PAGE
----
Cognitive psychotherapies are experiencing dramatic conceptual changes. An increasing constructivist orientation along with a narrative model of the knowing processes is apparent in the most recent developments in cognitive theory. These changes demonstrate the need to develop new therapeutic methodologies able to effect deep changes in the knowing processes. This article tries to address these issues by presenting an illustration of a new therapeutic methodology hereafter referred to as cognitive narrative psychotherapy.
Cognitive therapies are undergoing important changes (Gonçalves , 1989). Among several dimensions of change, the following are worth noting: (1) a shift from a rationalist towards a more constructivist philosophy (Mahoney, 1991); (2) a shift from an information processing model towards a narrative model of the knowing processes (Gon çalves, in press; Russell, 1991); (3) a shift from an emphasis on conscious processes towards an emphasis on unconscious dimensions of experience (Kihlstrom, 1987); (4) a shift from an emphasis on strict cognitive processes towards an acknowledgment of the emotional dimension of experience (Greenberg & Safran, 1987a, 1987b); (5) a shift in therapeutic methodologies from personal and logical procedures to more analogic and interpersonal strategies (Gon çalves & Craine, 1990; Guidano, 1991; Safran & Segal, 1990).
Central to all these changes is the core theme of cognitive theory-the problem of mental representation. That is, how do individuals come to mentally represent information about themselves and the world? Two conflicting positions are currently apparent regarding the nature of cognitive representations: the rationalist paradigm and the narrative paradigm (Bruner, 1986,1990; Lakoff, 1987; Mahoney, 1991; Polkinghorne, 1988; Russell, 1991).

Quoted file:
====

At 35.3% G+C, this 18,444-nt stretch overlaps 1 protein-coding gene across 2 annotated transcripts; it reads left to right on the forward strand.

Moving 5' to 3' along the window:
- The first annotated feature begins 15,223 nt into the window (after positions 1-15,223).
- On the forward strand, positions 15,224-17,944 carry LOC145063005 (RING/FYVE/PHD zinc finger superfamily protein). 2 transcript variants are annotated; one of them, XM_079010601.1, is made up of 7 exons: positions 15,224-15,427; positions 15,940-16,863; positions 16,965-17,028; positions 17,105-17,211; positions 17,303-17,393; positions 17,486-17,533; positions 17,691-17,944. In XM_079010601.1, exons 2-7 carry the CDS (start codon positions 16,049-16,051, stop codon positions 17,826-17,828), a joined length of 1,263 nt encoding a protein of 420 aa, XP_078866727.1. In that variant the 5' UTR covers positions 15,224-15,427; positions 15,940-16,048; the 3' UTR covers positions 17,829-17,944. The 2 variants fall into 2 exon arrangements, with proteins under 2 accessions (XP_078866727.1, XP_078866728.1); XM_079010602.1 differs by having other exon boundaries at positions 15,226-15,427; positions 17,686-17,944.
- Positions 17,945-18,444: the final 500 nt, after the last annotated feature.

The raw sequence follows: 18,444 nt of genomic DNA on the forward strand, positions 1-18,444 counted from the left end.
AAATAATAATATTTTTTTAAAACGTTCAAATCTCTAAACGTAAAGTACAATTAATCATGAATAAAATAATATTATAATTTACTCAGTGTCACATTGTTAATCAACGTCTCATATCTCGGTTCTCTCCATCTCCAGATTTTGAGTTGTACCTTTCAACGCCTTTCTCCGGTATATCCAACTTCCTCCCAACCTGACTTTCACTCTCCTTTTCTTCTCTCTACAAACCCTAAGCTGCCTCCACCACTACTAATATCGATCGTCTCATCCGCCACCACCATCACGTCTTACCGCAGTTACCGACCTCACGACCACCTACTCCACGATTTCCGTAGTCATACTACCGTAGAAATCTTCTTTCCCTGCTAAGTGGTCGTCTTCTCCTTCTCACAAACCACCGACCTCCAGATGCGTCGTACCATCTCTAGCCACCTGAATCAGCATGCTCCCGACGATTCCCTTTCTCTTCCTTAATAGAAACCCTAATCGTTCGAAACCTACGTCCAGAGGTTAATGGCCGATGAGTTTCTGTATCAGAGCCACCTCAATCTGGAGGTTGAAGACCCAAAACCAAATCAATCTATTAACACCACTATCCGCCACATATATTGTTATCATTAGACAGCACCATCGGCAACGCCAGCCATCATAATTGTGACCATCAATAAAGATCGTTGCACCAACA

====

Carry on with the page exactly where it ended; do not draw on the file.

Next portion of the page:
The rationalist paradigm states that: (a) Humans are mostly rational beings; (b) thoughts are constituted by an algorithm computation of abstract symbols; (c) the manipulation of abstract symbols obeys the principles of a universal logic; and (d) reality is seen as a puzzle accessed only through reason and logic. The narrative paradigm, on the other hand, states that: (a) Humans are seen as storytellers; (b) thoughts are essentially metaphorical and imaginative; (c) the manipulation of thoughts is an intentional pursuit of meaning; and (d) reality is seen as a set of ill-structured problems that can be accessed through hermeneutic and narrative operations (Lakoff, 1987).
The narrative conception of mental representations advanced by recent cognitive theory (Bruner, 1990) calls for the development of new therapeutic methodologies able to effect deep changes in the knowing processes. This article attempts to address these issues by presenting and illustrating a new therapeutic methodology hereafter referred to as cognitive narrative psychotherapy.
I will begin with a clinical description of a client1. Next, the main features of cognitive narrative psychotherapy will be presented and illustrated.
Fernando1 came to the University Counseling Services complaining of persistent academic underachievement, and difficulties in concentration and memory.
Fernando is a 23-year-old single college student. His parents own a small business. His mother was described as an accepting person, very concerned with his school achievement, valuing the importance of an education that she was not able to get for herself. Fernando's father was presented as a cold and distant person, always very involved with his work and exclusively focused on ensuring a stable financial situation for all the family. Fernando is the eldest of five children. He described a good relationship with his two sisters and two brothers. However, the relationship between him and his family has been mostly affectionless across his life history.
The client did not describe any significant problematic occurrences before college. …